Why would you ever use `abbr` with `title` instead of `time` with `datetime`?


<time> is HTML5, which not everyone is on.


I have no problem with relative time stamps. They are conceptually easier for me to relate than absolute time stamps.

What does annoy me though is when you have 05-06-12, is that dd-mm-yy or mm-dd-yy?


I work on a product for software developers and speaking to our customers there are two camps: those who like relative dates and those who like absolute dates. What does HN prefer?


I agree with all the dissent posted here.

And also, doesn't Twitter's extreme attention on embedded tweets lately underscore how little they care about screenshots? Not to mention the fact that while they have, as the post suggests, resorted to timestamps on individual pages, they are still using relative timestamps in the main stream.

As a user, I prefer relative time. And since relative time views are almost always displayed in sequence, most of the arguments laid out in the post fail to matter.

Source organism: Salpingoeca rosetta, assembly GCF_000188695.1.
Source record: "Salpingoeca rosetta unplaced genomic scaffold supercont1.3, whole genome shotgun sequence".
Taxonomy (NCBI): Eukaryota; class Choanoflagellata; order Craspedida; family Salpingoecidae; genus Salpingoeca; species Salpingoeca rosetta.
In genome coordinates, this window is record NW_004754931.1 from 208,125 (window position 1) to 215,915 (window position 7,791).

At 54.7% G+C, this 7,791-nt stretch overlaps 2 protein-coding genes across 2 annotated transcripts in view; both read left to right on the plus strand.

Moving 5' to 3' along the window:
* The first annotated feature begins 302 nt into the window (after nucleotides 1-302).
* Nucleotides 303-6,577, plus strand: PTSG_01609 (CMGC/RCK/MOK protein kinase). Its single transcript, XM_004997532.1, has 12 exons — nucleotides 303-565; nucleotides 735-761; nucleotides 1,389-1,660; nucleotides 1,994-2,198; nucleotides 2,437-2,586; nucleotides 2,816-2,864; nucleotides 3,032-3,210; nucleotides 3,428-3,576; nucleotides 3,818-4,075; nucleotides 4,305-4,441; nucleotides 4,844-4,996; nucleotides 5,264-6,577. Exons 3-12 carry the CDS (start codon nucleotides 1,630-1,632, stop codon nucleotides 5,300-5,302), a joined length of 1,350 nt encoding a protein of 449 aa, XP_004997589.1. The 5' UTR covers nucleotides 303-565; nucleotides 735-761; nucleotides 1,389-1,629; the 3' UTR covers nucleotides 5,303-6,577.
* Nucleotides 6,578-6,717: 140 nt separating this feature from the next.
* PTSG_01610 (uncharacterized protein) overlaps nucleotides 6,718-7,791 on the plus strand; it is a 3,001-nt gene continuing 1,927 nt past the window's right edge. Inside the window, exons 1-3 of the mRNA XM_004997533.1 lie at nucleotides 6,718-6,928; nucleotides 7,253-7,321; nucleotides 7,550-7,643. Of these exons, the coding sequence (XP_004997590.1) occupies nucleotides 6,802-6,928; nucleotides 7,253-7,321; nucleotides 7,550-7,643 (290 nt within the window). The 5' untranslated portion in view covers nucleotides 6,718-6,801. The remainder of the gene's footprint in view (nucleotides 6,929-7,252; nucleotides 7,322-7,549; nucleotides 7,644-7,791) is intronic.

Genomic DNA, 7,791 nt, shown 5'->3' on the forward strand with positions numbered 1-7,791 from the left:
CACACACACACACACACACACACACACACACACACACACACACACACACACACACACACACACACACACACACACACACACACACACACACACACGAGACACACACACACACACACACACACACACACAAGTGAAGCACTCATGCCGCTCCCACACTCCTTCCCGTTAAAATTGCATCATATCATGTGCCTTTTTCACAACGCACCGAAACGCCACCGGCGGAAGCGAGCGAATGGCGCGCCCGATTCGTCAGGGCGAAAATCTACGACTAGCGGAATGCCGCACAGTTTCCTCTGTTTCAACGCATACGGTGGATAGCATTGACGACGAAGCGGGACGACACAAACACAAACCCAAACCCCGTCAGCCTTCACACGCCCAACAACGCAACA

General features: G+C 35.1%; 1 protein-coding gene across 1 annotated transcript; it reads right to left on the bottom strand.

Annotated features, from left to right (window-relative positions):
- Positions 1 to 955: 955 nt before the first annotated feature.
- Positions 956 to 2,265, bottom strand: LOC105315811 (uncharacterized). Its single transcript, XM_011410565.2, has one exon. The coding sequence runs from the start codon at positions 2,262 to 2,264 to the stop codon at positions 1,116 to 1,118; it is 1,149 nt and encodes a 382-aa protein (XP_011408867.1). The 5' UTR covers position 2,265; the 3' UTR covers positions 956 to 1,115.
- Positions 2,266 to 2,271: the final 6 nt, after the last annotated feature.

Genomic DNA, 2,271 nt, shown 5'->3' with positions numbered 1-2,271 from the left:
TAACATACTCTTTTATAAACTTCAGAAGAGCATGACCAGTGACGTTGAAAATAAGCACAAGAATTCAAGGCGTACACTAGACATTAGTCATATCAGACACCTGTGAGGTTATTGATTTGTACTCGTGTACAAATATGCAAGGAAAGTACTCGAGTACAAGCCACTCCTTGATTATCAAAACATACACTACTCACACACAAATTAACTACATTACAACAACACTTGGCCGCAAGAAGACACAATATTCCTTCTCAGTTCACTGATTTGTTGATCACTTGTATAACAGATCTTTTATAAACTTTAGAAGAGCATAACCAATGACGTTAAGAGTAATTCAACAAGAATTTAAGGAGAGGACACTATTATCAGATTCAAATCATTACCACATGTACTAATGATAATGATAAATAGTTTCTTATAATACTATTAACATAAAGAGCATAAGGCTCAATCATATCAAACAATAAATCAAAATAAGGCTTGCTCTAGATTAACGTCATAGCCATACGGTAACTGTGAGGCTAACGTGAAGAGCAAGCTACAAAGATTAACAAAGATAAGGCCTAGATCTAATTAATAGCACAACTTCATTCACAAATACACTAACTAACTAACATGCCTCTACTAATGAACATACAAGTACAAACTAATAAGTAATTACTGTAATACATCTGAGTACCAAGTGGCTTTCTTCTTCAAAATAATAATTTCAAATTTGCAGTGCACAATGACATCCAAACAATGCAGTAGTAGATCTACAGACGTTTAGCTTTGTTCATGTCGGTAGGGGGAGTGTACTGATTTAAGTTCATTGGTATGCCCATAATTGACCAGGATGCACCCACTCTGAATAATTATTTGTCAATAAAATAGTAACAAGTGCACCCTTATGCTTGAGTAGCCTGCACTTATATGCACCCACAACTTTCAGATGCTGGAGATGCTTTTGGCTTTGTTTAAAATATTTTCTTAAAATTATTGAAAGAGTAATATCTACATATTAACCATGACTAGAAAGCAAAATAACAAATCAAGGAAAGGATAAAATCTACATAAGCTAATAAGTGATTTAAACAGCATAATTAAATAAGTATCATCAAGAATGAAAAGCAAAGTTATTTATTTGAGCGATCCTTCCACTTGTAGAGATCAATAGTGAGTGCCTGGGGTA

I'm the PM for a horoscopes app, and I much prefer to use relative dates (e.g. yesterday, today, tomorrow) instead of absolute ones (e.g. wednesday, thursday, friday).

The problem is that the app serves a worldwide audience, and I don't always know the locale of the user. By showing relative dates, everyone feels happy that they are seeing today's horoscope today. With absolute dates I'd get a lot complaints that they were seeing yesterday's horoscope for instance.


I've always hated relative dates. Glad people are finally coming to their senses. The only case I see for relative dates are that they are more user friendly. But is it really that hard to parse "Wednesday, August 22nd at 8:22PM"? While I believe in easy to use interfaces, we don't have to act like our users are total bafoons either.

In the long run relative dates are more confusing for screenshots, leaving a page open, etc as stated in the post.


The reason why relative dates are used is that you don't have to worry about timezones. You either have to get client's timezone and reformat dates, or use static timezone and let users do the conversions in their heads.

Personally I prefer relative dates, because that's the information I'm looking for. I don't care if some screenshots break; there shouldn't even be any reason to take screenshots of tweets etc.


Is it ironic that this blog post only includes the date when it was published, not the time? I wonder if it was before or after that 9am email.


Create an `@media print` css rule that displays absolute date/times (with time zone). That's just about the best of both worlds.


It's funny his example is with Twitter screenshots. It's one of those things I hate. Why not link to the real thing instead?